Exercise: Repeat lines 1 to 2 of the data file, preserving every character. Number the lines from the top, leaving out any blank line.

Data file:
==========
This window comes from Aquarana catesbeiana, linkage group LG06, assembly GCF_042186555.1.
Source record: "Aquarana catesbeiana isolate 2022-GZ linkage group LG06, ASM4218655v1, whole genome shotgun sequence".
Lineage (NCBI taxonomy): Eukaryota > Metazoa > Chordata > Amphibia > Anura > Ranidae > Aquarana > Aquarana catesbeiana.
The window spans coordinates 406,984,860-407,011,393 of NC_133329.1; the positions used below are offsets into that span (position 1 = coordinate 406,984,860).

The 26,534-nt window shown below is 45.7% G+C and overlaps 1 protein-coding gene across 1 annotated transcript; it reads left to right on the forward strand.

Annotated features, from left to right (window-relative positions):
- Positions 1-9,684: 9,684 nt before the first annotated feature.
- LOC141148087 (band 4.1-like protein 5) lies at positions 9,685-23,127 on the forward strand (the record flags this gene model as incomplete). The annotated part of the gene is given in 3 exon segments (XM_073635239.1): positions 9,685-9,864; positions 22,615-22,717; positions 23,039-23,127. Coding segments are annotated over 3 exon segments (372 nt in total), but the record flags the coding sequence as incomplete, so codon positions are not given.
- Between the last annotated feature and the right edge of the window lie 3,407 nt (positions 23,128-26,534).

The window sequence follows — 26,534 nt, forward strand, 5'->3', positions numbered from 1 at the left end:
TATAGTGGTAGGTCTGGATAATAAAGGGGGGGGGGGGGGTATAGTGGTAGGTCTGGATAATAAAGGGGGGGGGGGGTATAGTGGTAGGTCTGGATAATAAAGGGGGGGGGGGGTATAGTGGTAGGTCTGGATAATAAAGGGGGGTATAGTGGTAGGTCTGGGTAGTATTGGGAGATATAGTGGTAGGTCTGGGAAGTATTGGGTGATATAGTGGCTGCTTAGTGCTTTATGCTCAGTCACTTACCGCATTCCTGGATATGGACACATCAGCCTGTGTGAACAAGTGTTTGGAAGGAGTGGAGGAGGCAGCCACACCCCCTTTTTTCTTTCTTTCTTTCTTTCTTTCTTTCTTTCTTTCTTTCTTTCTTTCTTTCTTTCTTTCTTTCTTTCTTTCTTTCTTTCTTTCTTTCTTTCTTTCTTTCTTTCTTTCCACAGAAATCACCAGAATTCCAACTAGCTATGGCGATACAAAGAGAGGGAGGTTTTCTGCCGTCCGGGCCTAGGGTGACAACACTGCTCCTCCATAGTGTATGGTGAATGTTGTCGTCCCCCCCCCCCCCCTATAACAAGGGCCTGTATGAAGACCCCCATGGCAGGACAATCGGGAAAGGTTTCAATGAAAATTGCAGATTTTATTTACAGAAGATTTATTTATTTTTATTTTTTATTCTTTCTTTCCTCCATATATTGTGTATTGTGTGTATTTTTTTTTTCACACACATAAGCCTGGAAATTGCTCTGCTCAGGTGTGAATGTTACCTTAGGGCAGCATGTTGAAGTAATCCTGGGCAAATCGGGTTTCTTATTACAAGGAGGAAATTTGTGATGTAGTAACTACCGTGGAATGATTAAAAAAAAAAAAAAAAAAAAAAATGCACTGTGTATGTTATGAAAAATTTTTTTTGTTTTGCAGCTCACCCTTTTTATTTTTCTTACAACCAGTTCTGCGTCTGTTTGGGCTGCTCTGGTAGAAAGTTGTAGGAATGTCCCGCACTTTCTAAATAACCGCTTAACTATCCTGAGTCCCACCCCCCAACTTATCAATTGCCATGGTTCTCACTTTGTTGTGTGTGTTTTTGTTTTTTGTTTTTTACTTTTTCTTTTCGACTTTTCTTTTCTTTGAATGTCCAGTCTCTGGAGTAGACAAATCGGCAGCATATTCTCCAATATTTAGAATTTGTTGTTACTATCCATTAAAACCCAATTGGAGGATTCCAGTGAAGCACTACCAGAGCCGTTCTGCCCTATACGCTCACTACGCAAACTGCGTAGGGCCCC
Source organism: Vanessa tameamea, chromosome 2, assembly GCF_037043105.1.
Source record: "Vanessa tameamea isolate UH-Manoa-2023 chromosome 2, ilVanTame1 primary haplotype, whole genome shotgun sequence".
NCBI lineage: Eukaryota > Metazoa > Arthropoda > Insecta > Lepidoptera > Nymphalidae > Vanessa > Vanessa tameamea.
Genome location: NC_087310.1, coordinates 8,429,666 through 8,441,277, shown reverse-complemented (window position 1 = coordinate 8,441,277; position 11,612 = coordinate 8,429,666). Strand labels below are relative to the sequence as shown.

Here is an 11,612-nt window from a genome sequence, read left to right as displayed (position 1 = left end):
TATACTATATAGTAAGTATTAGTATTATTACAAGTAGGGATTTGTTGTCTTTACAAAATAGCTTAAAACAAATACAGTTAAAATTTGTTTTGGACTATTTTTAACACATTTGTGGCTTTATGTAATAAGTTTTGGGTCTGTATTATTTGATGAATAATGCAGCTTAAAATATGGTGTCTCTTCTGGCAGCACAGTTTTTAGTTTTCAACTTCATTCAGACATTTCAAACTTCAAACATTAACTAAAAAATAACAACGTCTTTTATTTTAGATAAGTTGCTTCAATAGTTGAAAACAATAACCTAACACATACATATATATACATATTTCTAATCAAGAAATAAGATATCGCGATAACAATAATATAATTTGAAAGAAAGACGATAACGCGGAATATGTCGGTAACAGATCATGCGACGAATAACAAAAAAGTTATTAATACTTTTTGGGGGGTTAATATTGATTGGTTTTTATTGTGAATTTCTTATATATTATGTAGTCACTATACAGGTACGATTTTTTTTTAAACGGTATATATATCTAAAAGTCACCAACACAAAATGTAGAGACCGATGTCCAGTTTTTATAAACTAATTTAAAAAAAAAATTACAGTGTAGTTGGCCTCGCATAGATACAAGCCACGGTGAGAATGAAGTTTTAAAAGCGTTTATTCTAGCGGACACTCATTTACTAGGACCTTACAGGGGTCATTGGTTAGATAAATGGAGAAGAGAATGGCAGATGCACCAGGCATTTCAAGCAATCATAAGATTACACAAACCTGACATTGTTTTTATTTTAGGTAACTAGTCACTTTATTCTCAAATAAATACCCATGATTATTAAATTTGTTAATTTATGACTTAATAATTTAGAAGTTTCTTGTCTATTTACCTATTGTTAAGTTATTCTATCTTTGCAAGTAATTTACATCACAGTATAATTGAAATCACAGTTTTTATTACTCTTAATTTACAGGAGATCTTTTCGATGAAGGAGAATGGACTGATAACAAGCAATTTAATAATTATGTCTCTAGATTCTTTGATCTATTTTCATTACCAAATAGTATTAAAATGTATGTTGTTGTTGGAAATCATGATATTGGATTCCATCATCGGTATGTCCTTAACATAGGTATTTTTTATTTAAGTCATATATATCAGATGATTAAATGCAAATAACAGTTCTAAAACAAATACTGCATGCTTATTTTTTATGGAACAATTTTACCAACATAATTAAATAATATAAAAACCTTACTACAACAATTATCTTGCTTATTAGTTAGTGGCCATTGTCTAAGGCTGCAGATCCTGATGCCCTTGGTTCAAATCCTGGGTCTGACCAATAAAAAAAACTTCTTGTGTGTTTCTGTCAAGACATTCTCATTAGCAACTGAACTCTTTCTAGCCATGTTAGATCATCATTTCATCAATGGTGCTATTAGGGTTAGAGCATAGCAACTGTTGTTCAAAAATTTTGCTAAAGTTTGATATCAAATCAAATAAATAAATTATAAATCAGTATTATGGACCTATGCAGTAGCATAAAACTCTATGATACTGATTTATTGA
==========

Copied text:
This window comes from Aquarana catesbeiana, linkage group LG06, assembly GCF_042186555.1.
Source record: "Aquarana catesbeiana isolate 2022-GZ linkage group LG06, ASM4218655v1, whole genome shotgun sequence".